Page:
Ms. Juan’s husband, a native of Guatemala, was employed in Georgia. He participated in an ERISA plan sponsored by his employer, Shaw Industries, a company associated with Berkshire Hathaway. The plan provided a basic life insurance benefit of $30,000 and a basic accidental death insurance benefit of $30,000 under a group insurance policy issued by Minnesota Life. The policy was delivered to Berkshire Hathaway, as group policyholder, in Nebraska.
Ms. Juan’s husband was murdered in Guatemala while visiting his wife, who was a resident and citizen of Guatemala. Although her husband had not designated a beneficiary, Ms. Juan was the default beneficiary under the terms of the group policy.
Shaw Industries reported the death to Minnesota Life, which began an extended effort to obtain a certified death certificate and other documents. Minnesota Life repeatedly asked Ms. Juan’s attorney to provide a completed Form W-8BEN, an Internal Revenue Form needed for the payment of benefits to a foreign national. Instead of providing the form, the attorney sued Minnesota Life, alleging breach of contract. In an amended complaint, Ms. Juan sought to recover a daily penalty from Shaw Industries under 29 U.S.C. § 1132(c)(1), alleging that the employer had failed to provide plan documents upon request.
A few weeks after the complaint was filed, Ms. Juan’s attorney provided a signed Form W-8BEN. Minnesota Life paid the life insurance and accidental death insurance benefits, with interest computed at 6% per annum. The group policy provided that interest would be paid “at an annual rate determined by [Minnesota Life], but never less than 4% per year.” Ms. Juan then contended that additional interest was owed under a Georgia statute.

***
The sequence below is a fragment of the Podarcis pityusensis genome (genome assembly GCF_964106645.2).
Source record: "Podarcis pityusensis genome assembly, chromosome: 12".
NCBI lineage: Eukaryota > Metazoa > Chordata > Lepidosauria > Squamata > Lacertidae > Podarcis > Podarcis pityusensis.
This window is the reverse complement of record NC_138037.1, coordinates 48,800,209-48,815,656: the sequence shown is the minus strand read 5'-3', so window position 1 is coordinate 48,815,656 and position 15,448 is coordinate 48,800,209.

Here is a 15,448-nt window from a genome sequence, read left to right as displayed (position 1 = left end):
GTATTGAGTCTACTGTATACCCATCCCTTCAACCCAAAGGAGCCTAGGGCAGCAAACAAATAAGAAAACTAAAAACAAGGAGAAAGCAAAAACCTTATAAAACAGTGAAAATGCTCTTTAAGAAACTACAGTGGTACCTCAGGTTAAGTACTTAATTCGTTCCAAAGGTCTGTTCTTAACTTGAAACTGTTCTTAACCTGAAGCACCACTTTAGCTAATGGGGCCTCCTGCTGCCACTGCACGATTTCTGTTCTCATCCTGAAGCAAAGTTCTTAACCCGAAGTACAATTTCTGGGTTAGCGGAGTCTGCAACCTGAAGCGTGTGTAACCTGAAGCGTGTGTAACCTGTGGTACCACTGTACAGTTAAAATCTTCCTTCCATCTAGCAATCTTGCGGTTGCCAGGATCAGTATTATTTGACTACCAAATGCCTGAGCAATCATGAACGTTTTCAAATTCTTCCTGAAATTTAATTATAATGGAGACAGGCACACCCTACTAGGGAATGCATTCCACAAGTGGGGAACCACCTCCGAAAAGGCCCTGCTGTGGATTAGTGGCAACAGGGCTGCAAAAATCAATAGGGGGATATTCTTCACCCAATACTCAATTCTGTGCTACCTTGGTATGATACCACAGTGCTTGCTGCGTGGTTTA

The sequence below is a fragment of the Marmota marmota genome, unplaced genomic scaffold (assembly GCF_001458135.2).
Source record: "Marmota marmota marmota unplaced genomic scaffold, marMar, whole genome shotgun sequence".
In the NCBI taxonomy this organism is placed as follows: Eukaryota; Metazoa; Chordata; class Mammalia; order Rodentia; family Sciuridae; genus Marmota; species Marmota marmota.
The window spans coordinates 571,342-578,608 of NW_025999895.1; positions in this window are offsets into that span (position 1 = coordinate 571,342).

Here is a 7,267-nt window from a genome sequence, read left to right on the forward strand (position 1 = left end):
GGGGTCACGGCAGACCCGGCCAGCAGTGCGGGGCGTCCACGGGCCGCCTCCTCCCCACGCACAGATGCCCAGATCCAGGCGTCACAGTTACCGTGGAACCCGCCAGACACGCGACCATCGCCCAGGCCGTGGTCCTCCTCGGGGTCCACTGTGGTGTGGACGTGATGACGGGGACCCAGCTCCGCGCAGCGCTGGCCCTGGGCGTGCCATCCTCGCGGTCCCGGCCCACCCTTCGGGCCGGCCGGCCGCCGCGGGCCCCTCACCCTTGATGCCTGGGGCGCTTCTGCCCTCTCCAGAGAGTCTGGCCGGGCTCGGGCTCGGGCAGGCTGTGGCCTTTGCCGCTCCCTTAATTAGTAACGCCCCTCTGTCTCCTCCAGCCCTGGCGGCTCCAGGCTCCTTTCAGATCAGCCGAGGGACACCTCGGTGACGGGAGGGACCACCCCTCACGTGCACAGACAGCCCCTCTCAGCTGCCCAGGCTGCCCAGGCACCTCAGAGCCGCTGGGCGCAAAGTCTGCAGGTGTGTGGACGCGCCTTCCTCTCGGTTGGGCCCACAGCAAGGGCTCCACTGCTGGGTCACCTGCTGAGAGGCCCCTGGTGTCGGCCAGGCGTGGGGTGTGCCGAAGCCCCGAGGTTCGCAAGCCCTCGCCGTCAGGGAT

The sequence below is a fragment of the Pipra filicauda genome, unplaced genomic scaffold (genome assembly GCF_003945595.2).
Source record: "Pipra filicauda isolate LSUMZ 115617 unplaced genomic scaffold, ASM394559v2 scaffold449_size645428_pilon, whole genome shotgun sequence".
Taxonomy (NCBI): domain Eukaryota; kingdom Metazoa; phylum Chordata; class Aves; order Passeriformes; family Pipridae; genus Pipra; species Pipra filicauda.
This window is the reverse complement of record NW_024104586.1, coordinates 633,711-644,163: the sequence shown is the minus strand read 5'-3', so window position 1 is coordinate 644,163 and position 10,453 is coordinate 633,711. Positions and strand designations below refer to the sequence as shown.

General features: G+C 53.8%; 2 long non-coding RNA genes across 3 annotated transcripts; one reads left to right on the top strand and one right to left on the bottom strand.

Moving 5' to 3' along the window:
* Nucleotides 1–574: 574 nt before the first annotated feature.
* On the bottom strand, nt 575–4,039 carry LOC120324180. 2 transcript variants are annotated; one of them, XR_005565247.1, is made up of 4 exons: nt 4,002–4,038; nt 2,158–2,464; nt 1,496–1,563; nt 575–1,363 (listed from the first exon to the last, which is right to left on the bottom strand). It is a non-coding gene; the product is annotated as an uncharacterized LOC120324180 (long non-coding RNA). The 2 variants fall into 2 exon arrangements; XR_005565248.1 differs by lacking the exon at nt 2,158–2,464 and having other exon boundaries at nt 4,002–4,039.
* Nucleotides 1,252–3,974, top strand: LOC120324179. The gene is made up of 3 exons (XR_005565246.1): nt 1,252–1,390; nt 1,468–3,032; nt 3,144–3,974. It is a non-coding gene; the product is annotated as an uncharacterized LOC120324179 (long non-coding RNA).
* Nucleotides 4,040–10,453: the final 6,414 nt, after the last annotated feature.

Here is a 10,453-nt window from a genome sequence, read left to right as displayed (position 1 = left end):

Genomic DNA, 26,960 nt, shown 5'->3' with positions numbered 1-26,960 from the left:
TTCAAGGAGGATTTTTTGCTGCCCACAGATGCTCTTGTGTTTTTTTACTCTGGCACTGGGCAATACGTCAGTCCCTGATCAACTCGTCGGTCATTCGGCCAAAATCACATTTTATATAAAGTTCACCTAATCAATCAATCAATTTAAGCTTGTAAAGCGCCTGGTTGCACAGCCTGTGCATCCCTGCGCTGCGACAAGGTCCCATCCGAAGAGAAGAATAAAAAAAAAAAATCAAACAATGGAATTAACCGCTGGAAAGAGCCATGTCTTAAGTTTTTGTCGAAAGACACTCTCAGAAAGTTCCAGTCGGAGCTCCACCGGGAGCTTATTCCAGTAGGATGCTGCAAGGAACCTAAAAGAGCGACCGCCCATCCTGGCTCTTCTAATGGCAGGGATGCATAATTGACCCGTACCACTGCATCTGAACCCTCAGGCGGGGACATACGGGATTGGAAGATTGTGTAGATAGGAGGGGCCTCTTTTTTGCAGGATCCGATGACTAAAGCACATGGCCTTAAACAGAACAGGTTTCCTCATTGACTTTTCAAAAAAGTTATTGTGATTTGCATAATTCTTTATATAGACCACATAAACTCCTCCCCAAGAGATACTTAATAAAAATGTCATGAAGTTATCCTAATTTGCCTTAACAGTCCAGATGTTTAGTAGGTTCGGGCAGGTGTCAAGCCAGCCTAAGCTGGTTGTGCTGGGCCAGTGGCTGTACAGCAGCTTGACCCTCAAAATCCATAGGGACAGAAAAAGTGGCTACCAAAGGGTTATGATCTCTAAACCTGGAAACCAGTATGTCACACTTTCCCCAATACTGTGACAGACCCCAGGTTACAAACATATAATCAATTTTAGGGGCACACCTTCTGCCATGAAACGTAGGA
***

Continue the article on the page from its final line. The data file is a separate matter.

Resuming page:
Ms. Juan filed a motion for summary judgment, alleging for the first time that Minnesota Life was a de facto plan administrator, and that it also was liable for a penalty under 29 U.S.C. § 1132(c)(1) for failure to provide plan documents. Minnesota Life and Shaw Industries filed cross-motions for summary judgment. Their motions were granted, and Ms. Juan's motion was denied.
The court rejected as untimely Ms. Juan’s claim to recover a penalty from Minnesota Life for the alleged failure to provide plan documents stating, “At the summary judgment stage, the proper procedure for plaintiff to assert a new claim is to amend the complaint in accordance with Federal Rule of Civil Procedure 15(a). Plaintiff has failed to properly assert any such new claim, and as a result, Minnesota Life is not liable for an ERISA penalty.”
The court also held that Minnesota Life was the claims administrator, not the plan administrator, as defined by ERISA. “Because Minnesota Life was not the plan administrator ...,” the court said, “it cannot be liable for the penalty, even if it had received a request for plan documents.”
Finally, the court rejected Ms. Juan’s claim that a Georgia interest statute applied and held that the right to recover interest on the death benefits was governed by the law of Nebraska, where the group policy was delivered. Because Nebraska law required interest at a rate less than the minimum rate of 4% required by the policy, Minnesota Life had already paid all interest that could be due under the policy, the court said.
Regarding the claim for a penalty against Shaw Industries, the court noted that when Ms. Juan’s attorney requested information, a representative of Shaw Industries responded promptly, asking for an executed release from her husband’s estate. However, Ms. Juan’s attorney “did not respond with the requested information or in any way at all.”
Because the obligation to provide plan documents is triggered “upon written request of any participant or beneficiary,” 29 U.S.C. $ 1024(b)(4), the court held that a plan administrator is not required to provide documents to a third party unless authorized in writing by the participant or beneficiary to do so. “While a plan administrator may be penalized for ignoring a request for information,” the court said, “Shaw Industries quickly responded in an attempt to obtain the estate’s consent. In so doing, Shaw Industries acted consistently with ERISA.”
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